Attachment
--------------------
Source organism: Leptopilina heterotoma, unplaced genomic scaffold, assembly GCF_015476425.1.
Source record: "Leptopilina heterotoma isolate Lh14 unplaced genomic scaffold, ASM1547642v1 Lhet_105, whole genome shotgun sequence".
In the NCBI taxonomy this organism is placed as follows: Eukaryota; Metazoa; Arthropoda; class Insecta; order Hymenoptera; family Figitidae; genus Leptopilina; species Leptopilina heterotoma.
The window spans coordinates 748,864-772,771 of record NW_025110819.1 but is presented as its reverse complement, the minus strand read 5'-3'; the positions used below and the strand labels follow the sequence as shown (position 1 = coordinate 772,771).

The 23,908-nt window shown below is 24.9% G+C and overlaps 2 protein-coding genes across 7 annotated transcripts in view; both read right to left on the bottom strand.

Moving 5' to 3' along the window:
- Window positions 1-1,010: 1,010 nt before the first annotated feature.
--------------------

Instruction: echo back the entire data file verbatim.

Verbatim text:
Source organism: Leptopilina heterotoma, unplaced genomic scaffold, assembly GCF_015476425.1.
Source record: "Leptopilina heterotoma isolate Lh14 unplaced genomic scaffold, ASM1547642v1 Lhet_105, whole genome shotgun sequence".
In the NCBI taxonomy this organism is placed as follows: Eukaryota; Metazoa; Arthropoda; class Insecta; order Hymenoptera; family Figitidae; genus Leptopilina; species Leptopilina heterotoma.
The window spans coordinates 748,864-772,771 of record NW_025110819.1 but is presented as its reverse complement, the minus strand read 5'-3'; the positions used below and the strand labels follow the sequence as shown (position 1 = coordinate 772,771).

The 23,908-nt window shown below is 24.9% G+C and overlaps 2 protein-coding genes across 7 annotated transcripts in view; both read right to left on the bottom strand.

Moving 5' to 3' along the window:
- Window positions 1-1,010: 1,010 nt before the first annotated feature.